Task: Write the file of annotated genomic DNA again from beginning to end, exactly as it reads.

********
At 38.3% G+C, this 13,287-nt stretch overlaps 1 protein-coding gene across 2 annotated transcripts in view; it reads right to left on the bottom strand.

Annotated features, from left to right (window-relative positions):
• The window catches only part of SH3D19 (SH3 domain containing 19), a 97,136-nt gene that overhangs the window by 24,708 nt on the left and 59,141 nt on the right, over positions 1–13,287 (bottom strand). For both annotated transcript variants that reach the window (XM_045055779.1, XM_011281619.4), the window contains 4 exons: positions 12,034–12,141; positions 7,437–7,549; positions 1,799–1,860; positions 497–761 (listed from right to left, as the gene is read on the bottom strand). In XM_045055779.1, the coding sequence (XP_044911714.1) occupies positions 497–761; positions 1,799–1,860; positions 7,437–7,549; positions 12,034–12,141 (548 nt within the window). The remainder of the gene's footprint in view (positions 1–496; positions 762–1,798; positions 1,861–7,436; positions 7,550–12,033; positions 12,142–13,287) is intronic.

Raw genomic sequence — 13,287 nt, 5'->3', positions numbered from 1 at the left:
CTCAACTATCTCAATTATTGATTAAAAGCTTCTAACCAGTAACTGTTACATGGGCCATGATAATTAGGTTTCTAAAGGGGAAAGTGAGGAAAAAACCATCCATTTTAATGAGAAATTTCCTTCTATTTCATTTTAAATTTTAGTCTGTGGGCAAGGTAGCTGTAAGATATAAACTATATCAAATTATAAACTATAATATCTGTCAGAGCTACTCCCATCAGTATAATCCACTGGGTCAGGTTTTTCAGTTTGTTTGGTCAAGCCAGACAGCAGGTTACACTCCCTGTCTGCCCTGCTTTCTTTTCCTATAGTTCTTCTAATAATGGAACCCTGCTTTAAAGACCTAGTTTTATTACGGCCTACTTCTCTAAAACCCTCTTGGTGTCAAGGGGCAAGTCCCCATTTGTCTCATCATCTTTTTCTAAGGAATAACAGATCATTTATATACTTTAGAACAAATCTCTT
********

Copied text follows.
At 38.3% G+C, this 13,287-nt stretch overlaps 1 protein-coding gene across 2 annotated transcripts in view; it reads right to left on the bottom strand.

Annotated features, from left to right (window-relative positions):
• The window catches only part of SH3D19 (SH3 domain containing 19), a 97,136-nt gene that overhangs the window by 24,708 nt on the left and 59,141 nt on the right, over positions 1–13,287 (bottom strand). For both annotated transcript variants that reach the window (XM_045055779.1, XM_011281619.4), the window contains 4 exons: positions 12,034–12,141; positions 7,437–7,549; positions 1,799–1,860; positions 497–761 (listed from right to left, as the gene is read on the bottom strand). In XM_045055779.1, the coding sequence (XP_044911714.1) occupies positions 497–761; positions 1,799–1,860; positions 7,437–7,549; positions 12,034–12,141 (548 nt within the window). The remainder of the gene's footprint in view (positions 1–496; positions 762–1,798; positions 1,861–7,436; positions 7,550–12,033; positions 12,142–13,287) is intronic.

Raw genomic sequence — 13,287 nt, 5'->3', positions numbered from 1 at the left:
CTCAACTATCTCAATTATTGATTAAAAGCTTCTAACCAGTAACTGTTACATGGGCCATGATAATTAGGTTTCTAAAGGGGAAAGTGAGGAAAAAACCATCCATTTTAATGAGAAATTTCCTTCTATTTCATTTTAAATTTTAGTCTGTGGGCAAGGTAGCTGTAAGATATAAACTATATCAAATTATAAACTATAATATCTGTCAGAGCTACTCCCATCAGTATAATCCACTGGGTCAGGTTTTTCAGTTTGTTTGGTCAAGCCAGACAGCAGGTTACACTCCCTGTCTGCCCTGCTTTCTTTTCCTATAGTTCTTCTAATAATGGAACCCTGCTTTAAAGACCTAGTTTTATTACGGCCTACTTCTCTAAAACCCTCTTGGTGTCAAGGGGCAAGTCCCCATTTGTCTCATCATCTTTTTCTAAGGAATAACAGATCATTTATATACTTTAGAACAAATCTCTT